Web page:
The White Sox hold the keys to breaking open this year’s pitching trade market, and those keys are named Chris Sale and Jose Quintana.
The team that plays on the south side of Chicago has completely tailed off. After starting the year off 23-10, the Sox have gone 23-40 en route to a 46-50 record with the tough reality of a wasted season staring them in the face. For GM Rick Hahn, the decision to be sellers may already have been decided.
Jon Heyman of Today’s Knuckleball reported yesterday that the team is taking calls on both Sale and Quintana, perhaps officially signaling that the white flag has been hoisted over U.S. Cellular Field.
How realistic is it to expect a major deal? Well, it’s fair to assume that the White Sox will be selling. According to Fangraphs’ 2016 Playoff Odds, the South Siders have only a 2.1 percent chance of playing in October. Hahn recently said his team is “mired in mediocrity”. Mediocrity is not going to get past the Indians, Orioles, Blue Jays, or Astros for a postseason slot.
What the White Sox do in the next eight days leading up to the trade deadline will have a major impact on multiple franchises for years to come. With some of their players clearly appealing to other teams in a market devoid of premier talent, one can assume that the team can acquire a king’s ransom in exchange for either Sale or Quintana.
With the current state of the starting pitching market, both Sale and Quintana may be at their peak in terms of trade value if made available. Currently, 36-year-old Rich Hill headlines the market. Hill has a history of injury problems that continue to plague him today, the most recent of which cost him his last start after only five pitches.
In Sale and Quintana, teams can bid over two ace-level pitchers with relatively clean health bills.
On Friday morning’s edition of MLB Central on MLB Network, Mark DeRosa suggested a blockbuster deal that was at the very least thought-provoking. His deal proposed that the White Sox move Chris Sale and Adam Eaton to the Nationals for #1 overall pitching prospect on MLB.com Lucas Giolito, starter Joe Ross, infielder Trea Turner, and top outfield prospect Victor Robles.
DeRosa’s argument centered on the notion that the White Sox have consistently struggled because they don’t have a strong core of players up the middle. Their catching situation has been in flux since AJ Pierzynski departed. Adam Eaton was moved out of center field in favor of the mediocre Austin Jackson. Brett Lawrie is an average third baseman playing out of position at second base. Only shortstop seems to have a long-term solution with top prospect Tim Anderson performing well, but he’s been a big leaguer for only six weeks.
In this trade, the White Sox would have solved that perceived problem. While the price the Nationals are paying in this deal may be too much, the framework makes a good amount of sense. I agree a lot with what DeRosa pointed out, but for different reasons.
In 2014, the White Sox overperformed. Very few people thought that they would be in contention for as long as they were that season, as their roster was top heavy and lacked depth. While they won only 73 games, Rich Hahn used the following offseason to make a premature run at the division. The team acquired starter Jeff Samardzija and signed short-term free agents like Melky Cabrera, David Robertson, and Zach Duke. The team ended up having too many holes to overcome with a few free agents, and the team won only 76 games in 2015.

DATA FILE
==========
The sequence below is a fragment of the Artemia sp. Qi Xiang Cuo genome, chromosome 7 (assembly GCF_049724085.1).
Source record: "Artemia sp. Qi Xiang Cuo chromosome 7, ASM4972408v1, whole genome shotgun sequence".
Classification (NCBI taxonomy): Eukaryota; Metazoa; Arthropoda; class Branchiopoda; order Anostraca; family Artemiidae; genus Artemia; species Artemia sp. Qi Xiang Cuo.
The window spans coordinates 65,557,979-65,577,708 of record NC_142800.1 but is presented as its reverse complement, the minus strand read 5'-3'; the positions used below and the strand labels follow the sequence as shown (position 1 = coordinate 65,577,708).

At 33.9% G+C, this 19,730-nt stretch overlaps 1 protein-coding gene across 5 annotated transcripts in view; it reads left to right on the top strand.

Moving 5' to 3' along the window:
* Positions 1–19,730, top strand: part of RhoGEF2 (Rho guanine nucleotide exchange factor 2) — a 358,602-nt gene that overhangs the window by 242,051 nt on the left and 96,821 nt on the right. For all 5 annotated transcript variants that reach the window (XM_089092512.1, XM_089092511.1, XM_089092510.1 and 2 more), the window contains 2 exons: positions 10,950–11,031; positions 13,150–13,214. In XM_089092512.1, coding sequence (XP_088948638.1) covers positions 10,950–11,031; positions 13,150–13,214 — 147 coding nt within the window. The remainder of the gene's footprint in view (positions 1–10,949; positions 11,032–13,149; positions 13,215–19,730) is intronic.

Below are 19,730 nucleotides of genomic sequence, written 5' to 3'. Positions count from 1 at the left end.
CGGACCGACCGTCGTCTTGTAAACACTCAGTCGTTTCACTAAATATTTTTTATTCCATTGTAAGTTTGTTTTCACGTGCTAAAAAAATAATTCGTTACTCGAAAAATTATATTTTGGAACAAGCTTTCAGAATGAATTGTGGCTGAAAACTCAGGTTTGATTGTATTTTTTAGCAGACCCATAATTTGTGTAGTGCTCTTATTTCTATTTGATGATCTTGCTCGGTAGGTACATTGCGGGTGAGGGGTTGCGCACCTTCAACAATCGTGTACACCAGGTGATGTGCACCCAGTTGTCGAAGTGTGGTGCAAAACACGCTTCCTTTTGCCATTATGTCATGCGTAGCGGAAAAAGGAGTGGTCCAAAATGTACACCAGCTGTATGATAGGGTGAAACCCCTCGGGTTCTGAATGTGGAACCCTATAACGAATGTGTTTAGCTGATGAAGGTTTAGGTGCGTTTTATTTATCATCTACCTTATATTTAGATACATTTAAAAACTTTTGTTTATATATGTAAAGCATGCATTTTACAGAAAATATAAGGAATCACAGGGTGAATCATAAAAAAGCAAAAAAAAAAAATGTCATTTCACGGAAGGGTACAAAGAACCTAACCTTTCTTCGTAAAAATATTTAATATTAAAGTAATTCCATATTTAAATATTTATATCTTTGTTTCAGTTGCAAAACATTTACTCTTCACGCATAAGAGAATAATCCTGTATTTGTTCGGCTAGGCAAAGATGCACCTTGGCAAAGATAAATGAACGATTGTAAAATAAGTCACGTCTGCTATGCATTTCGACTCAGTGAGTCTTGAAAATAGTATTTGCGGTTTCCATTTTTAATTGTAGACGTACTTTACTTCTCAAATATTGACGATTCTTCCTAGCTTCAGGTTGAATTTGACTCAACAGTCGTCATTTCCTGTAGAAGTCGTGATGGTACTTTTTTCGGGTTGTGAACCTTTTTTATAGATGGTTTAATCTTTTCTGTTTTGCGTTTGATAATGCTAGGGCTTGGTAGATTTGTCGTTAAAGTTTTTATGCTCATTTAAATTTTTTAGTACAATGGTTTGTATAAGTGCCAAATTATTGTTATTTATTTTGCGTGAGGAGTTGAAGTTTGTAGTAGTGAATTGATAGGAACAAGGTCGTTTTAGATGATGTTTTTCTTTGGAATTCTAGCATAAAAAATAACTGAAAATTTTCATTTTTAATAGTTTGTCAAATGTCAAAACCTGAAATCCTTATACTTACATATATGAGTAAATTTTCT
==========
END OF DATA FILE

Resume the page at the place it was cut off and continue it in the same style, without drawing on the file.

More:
The team then followed that up with more short-term fixes. Trades to bring in Todd Frazier and Brett Lawrie have not given the team the push it needed. While other players like Jose Abreu have severely underperformed, the team still has too many holes. These holes include two starting caliber outfielders, a catcher, and bullpen and rotation depth. The list is long, daunting, and cannot be fixed in free agency.
The White Sox need to make sustainable changes. In the current market, Sale and Quintana could bring back massive hauls similar to what DeRosa mentioned on MLB Central. Just for fun, let’s see where the Sox would be if that deal went through.
In the rotation, the White Sox could insert a potential ace and a 3-win pitcher all in one move. Their 2017 rotation could shake out to be:
Jose Quintana – 5 fWAR average since 2015
Joe Ross – 1.7 fWAR in 16 starts in 2016
Carlos Rodon – 3.3 fWAR in 239 IP between 2015 and ‘16
James Shields – Was good once
Lucas Giolito - #1 overall prospect on MLB.com
Projecting that Quintana continues to produce 5 fWAR in 2017, Ross and Rodon produce 3 fWAR each, that rotation already puts up a sturdy 11 fWAR without any contribution from Shields, Giolito, or anyone else the White Sox put out there.
Up the middle, the team would have a foundation for years to come at shortstop and second base. The double play combo of Tim Anderson and Trea Turner is fast, can hit, and is under control for six years each.
The White Sox should be focusing on creating organic change through cost-controlled young talent. While the DeRosa trade proposal is a hypothetical, it demonstrates the extreme value both Sale and Quintana have in this market. If the Sox decided to keep Sale and trade Quintana, is it out of the question for the Rangers to give up top prospects Lewis Brinson (#13 overall on MLB.com) and Joey Gallo (#7 Overall) for Quintana? What about a package constructed around Rafael Devers (#14 Overall) from the Red Sox?
It may be a tough pill to swallow, but it may be the pill that ends up pushing the White Sox into contention in a league where mediocrity just won’t cut it.
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Ronnie Socash is a contributing writer at Beyond the Box Score. You can follow him on Twitter at@RJSocash.